The show opens with Still Lifes. If one were to enter this room with no knowledge of the time and place they were painted, one would guess that they were the works of very disturbed mental patients who happened to be great artists. Even a seemingly harmless painting of a vase with flowers, "Autumn Bouquet" by Rudolf Wacker (Oil, 1938) on close examination depicts dead leaves and flowers whose petals are like dead fingers.
There are four paintings that win the prize for most horror provoking. Karl Volker's "Puppet Theater" (Mixed Technique ,1931-2) in which serious faced children are streaming in to see a creepy puppet show. The puppets cannot be described, except that they are slimy, with faces that horrify. And Volker's "Mask With Balls" (Mixed Technique, 1930), is a gory head on a stick as one might have seen in the village square in Medieval Times.
The power of Expressionism is truly on display here to evoke the oppressive time. The viewer can feel it palpably.
There are two paintings of ugly dolls with old women's heads by Rudolf Wacker, "Sheep And Doll" (Oil, 1934) and "Japanese Doll And Poppy (Oil, 1934). These are not childhood playthings!
Of the paintings in the first room, I was most struck by "Storm" (Oil, 1932) by Franz Sedlacek. His paintings are categorized as Surrealist. A tiny white deer flees eerie trees with dead branches and a black background. But at least in the white deer, one perceives the human spirit.
As you go up the stairs to the 3rd floor gallery, you are assaulted by a horrendous poster by Bruno Heinrich, in which a stereotyped caricature of a Jewish Man with a Jewish Star pendant and a grotesque nose and face stands behind the American and British Flags, "Der Jude Behind The Enemy Flags (1941-3). There is also a photo/poster by John Heartfield, "A Tool Or God's Hand?" in which a man dangles Hitler like a puppet on a string.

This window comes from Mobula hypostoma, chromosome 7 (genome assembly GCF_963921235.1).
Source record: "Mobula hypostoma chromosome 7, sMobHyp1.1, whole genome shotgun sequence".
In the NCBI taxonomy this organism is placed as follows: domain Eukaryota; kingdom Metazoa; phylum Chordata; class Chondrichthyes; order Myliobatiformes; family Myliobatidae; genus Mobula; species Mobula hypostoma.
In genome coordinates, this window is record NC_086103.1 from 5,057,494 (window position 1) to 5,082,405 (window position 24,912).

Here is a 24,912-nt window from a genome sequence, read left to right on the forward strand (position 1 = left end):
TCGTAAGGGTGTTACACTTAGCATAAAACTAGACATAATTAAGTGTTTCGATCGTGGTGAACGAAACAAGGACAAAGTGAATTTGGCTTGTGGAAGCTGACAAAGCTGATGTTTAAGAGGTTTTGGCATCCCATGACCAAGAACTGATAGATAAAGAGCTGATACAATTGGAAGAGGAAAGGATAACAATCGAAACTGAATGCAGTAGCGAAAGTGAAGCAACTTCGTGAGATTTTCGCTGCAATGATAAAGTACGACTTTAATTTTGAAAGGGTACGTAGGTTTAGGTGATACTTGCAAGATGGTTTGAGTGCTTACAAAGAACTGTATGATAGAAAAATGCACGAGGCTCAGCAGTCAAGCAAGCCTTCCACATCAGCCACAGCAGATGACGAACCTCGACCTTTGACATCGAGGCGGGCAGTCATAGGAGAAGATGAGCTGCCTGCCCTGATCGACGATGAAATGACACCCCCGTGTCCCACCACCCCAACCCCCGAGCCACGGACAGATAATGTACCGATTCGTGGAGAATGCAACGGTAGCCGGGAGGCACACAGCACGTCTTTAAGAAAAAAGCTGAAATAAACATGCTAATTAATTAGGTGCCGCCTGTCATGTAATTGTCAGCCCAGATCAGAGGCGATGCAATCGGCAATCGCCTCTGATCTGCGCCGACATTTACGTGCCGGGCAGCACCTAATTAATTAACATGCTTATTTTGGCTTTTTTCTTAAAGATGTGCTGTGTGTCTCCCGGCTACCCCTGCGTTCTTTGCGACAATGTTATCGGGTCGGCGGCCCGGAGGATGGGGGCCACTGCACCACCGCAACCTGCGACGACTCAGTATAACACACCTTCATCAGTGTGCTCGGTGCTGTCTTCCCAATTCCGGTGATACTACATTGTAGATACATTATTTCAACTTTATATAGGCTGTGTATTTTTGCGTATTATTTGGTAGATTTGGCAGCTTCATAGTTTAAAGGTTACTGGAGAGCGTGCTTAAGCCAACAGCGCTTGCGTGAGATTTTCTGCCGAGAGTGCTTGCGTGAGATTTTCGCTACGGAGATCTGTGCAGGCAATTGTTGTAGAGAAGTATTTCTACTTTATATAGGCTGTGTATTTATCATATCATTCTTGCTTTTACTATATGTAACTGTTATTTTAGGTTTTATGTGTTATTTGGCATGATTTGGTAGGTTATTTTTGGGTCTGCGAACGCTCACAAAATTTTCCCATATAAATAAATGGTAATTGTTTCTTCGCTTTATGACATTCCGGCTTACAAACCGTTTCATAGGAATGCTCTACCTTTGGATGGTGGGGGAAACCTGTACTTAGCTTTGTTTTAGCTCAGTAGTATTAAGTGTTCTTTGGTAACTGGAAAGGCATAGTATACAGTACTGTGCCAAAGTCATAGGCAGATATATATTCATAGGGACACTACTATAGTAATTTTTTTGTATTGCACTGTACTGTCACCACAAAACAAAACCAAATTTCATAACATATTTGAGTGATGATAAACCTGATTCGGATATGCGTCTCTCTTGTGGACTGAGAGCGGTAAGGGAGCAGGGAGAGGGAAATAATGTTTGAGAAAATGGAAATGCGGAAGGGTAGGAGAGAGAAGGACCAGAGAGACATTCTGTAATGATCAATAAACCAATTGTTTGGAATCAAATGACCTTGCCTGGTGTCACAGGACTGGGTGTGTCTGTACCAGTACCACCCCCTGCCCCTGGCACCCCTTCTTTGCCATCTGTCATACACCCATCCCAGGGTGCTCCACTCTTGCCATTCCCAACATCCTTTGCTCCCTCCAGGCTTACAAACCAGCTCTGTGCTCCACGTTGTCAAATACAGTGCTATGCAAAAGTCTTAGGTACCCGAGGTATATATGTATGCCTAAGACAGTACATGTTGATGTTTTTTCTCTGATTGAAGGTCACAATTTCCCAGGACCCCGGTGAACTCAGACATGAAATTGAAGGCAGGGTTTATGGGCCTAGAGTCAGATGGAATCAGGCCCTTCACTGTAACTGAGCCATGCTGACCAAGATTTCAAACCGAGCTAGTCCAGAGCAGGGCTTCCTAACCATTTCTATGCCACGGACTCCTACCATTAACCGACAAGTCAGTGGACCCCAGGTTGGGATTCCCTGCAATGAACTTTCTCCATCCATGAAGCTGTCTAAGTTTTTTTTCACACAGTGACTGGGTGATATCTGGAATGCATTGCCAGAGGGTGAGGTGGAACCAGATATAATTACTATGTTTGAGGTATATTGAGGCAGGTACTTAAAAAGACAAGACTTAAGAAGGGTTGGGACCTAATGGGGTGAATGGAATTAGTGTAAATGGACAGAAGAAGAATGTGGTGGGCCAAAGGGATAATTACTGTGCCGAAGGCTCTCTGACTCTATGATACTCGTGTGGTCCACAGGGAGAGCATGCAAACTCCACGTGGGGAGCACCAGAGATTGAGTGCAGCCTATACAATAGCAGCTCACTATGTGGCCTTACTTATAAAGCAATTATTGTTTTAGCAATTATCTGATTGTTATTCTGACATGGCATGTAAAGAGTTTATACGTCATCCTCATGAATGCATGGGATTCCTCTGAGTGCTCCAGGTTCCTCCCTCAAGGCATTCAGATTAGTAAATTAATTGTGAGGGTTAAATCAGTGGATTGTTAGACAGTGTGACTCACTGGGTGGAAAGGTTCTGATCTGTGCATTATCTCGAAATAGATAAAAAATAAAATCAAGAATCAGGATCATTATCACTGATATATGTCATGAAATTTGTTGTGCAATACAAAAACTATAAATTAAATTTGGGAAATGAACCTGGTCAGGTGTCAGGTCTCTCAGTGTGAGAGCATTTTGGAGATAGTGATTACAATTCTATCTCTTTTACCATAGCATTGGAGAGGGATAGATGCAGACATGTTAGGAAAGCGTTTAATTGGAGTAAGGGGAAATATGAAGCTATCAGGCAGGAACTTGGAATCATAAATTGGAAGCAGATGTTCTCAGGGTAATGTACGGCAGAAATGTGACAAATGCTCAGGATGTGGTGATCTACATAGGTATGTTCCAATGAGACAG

There are many works on paper on this floor that are depressing as hell as they depict Hell, with Nazi flags, Hitler with blood coming out his eyes and nose, a soulless faced German soldier with hollowed out eyes, and cartoon drawings from the time.
I was drawn to the Surreal landscapes. Again Franz Sedlacek caught my attention with "Thunderstorm" (Oil, 1936) in which a dark silhouette on a bicycle drives over a bridge under blackening skies, passed a factory with broken windows. The effect is of a silent nightmare. Sedlacek also painted "Rainbow" which, though blunted in color, on a black background on a road reflecting ominous clouds, nevertheless holds out a ray of hope as the rainbow lights up a small patch of green trees.
Richard Oelze's "Expectation" (Oil, 1935) is also a Surrealist painting in which an urban crowd is huddled out in nowhere. It made me think of War Of The Worlds.